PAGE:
The Group as Individual in Social Dynamics

International Conference
April 30-May 2, 2009
Hosted by the Center for Social Dynamics and Complexity
Arizona State University, Tempe, AZ

The emergence, development, and coherence of social groups and their internal structures and collective behaviors have become the focus of interdisciplinary research that brings together social scientists with biologists and computer scientists. The focus on this conference will be on revisiting old problems with new tools, especially questions of under what conditions can social groups be treated as individuals with respect to their collective behavior and interactions with other social groups. In order to address these issues, we will explore fundamental isomorphisms between social groups ranging from insect to human societies, and novel computational approaches for analyzing the complex dynamics of social systems.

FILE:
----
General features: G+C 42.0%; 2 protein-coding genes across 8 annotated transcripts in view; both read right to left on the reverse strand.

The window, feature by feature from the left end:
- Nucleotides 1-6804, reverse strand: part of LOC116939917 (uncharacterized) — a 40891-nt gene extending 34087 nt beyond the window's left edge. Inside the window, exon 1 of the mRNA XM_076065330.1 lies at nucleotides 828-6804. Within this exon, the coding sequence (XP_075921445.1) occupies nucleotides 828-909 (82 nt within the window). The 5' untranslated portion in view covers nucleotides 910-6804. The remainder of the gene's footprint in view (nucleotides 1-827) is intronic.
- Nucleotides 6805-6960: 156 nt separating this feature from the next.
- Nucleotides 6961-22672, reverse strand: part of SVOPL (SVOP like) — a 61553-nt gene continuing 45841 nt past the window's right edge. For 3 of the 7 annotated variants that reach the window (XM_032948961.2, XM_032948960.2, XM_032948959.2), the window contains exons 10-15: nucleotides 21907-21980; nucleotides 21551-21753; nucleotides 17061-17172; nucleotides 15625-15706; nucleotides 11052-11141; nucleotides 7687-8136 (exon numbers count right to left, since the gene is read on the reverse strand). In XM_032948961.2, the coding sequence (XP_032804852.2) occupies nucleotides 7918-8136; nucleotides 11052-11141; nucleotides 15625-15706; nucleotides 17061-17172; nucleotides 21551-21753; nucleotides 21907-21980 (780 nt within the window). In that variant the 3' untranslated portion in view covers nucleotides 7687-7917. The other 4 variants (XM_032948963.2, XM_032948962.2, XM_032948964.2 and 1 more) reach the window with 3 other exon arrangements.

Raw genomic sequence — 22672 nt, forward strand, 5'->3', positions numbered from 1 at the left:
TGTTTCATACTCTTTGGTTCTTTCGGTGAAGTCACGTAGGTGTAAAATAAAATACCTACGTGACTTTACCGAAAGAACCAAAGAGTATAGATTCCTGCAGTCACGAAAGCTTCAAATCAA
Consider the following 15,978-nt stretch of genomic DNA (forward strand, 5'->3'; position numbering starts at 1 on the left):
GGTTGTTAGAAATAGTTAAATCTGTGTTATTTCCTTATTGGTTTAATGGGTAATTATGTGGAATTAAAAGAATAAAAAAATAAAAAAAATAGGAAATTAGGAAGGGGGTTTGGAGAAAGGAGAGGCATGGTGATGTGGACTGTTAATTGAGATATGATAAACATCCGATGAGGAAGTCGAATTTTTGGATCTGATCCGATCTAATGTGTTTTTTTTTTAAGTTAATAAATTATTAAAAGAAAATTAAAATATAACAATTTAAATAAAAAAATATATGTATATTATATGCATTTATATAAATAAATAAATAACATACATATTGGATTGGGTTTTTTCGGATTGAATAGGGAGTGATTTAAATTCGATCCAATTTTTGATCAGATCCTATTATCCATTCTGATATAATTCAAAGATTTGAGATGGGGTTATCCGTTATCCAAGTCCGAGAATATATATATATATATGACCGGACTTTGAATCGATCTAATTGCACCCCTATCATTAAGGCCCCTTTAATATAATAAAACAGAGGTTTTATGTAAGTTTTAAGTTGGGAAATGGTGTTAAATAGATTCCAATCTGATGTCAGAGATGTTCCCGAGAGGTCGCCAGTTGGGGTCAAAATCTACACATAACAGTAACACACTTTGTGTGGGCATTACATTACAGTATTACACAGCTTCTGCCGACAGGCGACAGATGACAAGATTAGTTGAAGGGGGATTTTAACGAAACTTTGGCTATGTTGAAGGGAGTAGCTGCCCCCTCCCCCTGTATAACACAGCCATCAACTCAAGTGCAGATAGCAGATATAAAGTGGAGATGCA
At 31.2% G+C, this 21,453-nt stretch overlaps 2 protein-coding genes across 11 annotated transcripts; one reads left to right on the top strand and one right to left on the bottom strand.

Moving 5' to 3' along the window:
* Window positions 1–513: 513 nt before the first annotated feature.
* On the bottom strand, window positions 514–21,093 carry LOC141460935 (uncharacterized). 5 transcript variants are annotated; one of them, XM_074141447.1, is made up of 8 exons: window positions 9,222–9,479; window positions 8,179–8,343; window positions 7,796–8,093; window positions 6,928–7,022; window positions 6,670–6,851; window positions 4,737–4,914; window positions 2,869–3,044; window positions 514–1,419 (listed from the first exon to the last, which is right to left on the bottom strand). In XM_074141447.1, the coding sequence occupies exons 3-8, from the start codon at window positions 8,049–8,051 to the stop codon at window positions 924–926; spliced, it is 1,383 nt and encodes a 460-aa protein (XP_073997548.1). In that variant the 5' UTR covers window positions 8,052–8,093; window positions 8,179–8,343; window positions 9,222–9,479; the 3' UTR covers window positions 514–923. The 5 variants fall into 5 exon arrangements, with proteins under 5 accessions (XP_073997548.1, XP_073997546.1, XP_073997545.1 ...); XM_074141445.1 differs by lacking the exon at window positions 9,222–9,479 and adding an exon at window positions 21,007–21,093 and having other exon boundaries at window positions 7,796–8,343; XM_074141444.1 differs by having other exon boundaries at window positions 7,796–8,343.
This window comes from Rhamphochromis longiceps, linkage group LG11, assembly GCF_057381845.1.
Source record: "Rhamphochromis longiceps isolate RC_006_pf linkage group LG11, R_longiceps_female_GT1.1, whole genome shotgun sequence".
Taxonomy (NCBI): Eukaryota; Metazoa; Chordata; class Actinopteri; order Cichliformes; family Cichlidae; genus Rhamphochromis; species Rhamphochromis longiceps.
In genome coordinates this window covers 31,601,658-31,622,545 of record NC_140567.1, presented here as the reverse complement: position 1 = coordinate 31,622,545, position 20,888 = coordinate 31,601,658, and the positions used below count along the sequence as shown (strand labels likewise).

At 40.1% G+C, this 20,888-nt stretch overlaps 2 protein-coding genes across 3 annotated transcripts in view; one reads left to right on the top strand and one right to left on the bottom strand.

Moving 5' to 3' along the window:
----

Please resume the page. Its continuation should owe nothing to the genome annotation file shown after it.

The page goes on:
For more information and to submit abstracts, go to

We seek to initiate an ongoing conversation and collaboration among
natural, behavioral, and social scientists on the ways in which individual
entities organize themselves into groups that subsequently come to act
as higher-level entities. The processes of sociogenesis and the dynamics of
group sociality are areas of growing interest for research on human and
non-human systems, which cut across traditional disciplines.

We invite papers and posters that contribute to this emerging domain of
inquiry by advancing theoretical frameworks and showcasing cutting-edge
methods in empirical case studies on the origins, evolution, and dynamics
of groups as individuals.

This is a companion discussion topic for the original entry at